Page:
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WATERPOLITICS.JPGAs California's perennial debate over water heats up again, the Public Policy Institute of California has weighed in with a massive, book-length analysis of the state's management of water supplies, proposing a "rebalancing of water management objectives and approaches."

The main points of "Managing California's Water: From Conflict to Resolution" mirror those of other authorities that have examined the water dilemma -- creating more balance among competing uses, promoting more conservation, making transfers from agriculture to non-farm users easier, and repairing the environmentally troubled Sacramento-San Joaquin Delta.

It appears to provide more ammunition to advocates of a peripheral canal or some other way of bypassing the Delta as water moves from northern California to the San Joaquin Valley and Southern California -- a highly controversial proposal that's been debated for the past half-century. An alternate conveyance, the authors told a press briefing Wednesday, offers the best hope of maintaining water supplies while repairing the Delta's ecosystem.

"Today's system of water management, developed in previous times for past conditions, is leading the state down a path of environmental and economic deterioration. We're waiting for the next drought, flood, or lawsuit to bring catastrophe," co-author Ellen Hanak, senior fellow at PPIC, said in a statement. "But if we take bold steps now, we can move from an era of conflict to one of reconciliation, where water is managed more flexibly and comprehensively, to benefit both the economy and the environment."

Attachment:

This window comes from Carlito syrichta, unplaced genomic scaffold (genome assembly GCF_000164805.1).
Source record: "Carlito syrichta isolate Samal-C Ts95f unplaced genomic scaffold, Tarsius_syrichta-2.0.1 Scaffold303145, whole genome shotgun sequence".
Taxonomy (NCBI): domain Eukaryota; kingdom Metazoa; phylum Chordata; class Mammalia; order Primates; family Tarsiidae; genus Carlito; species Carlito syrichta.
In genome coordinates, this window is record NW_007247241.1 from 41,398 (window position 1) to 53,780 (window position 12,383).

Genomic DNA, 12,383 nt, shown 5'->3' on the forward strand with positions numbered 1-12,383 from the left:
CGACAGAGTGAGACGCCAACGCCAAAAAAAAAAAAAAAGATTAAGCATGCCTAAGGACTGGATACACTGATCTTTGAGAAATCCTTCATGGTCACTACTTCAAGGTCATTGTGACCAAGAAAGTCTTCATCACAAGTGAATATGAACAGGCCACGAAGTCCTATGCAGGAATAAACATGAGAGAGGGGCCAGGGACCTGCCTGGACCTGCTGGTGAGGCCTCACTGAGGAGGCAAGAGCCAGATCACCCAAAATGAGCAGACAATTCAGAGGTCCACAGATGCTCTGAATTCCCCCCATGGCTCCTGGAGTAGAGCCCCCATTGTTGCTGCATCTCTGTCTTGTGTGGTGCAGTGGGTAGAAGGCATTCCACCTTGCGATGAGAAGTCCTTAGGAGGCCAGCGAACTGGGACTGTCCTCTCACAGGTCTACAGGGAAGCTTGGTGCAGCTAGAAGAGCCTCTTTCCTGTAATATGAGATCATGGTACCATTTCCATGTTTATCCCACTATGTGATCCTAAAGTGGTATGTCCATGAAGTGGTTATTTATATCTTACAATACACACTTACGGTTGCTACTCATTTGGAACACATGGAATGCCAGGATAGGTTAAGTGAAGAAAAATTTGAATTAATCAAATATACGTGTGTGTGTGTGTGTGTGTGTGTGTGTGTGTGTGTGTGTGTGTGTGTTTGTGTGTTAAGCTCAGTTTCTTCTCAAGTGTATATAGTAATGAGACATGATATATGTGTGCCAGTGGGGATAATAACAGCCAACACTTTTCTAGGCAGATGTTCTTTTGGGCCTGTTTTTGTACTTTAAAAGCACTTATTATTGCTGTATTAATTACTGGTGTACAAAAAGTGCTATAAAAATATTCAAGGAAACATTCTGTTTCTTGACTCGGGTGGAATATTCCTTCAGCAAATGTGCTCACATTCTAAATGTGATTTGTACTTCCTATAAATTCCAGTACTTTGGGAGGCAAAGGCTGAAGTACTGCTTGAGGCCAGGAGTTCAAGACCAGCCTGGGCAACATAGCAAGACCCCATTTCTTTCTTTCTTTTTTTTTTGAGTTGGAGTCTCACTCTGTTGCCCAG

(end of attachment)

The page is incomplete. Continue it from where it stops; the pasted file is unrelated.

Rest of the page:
"Some of these reforms will require changes in laws and institutions, while many build on existing efforts and can begin to be implemented now," co-author Jay Lund, director of the UC Davis Center for Watershed Sciences and adjunct fellow at PPIC, added. "California can't afford not to take bold steps now. By the time a crisis strikes, the best solutions may be unavailable or far more costly, and political positions too entrenched to overcome."

While proposing a restructuring of water management, however, the report does not reveal how the political impediments to change can be resolved. The contending forces -- primarily farmers, municipal users and environmentalists, but with many sub-factions -- have battled to a draw.

Former Gov. Arnold Schwarzenegger persuaded the Legislature to create a new mechanism for debating and, presumably, resolving the conflicts and pursuing the so-called "co-equal goal" of fixing the Delta and enhancing water supply reliability, but the fundamental differences remain intact. An alternate conveyance remains the most controversial issue.

The PPIC study, which is about 500 pages long in download form, can be found here.

PHOTO CREDIT: An aerial view shows one of California's aqueducts snaking its way through the San Joaquin Valley past orchards and fields, with I-5, pictured at right, March 1, 2006. Jim Wilson /The New York Times



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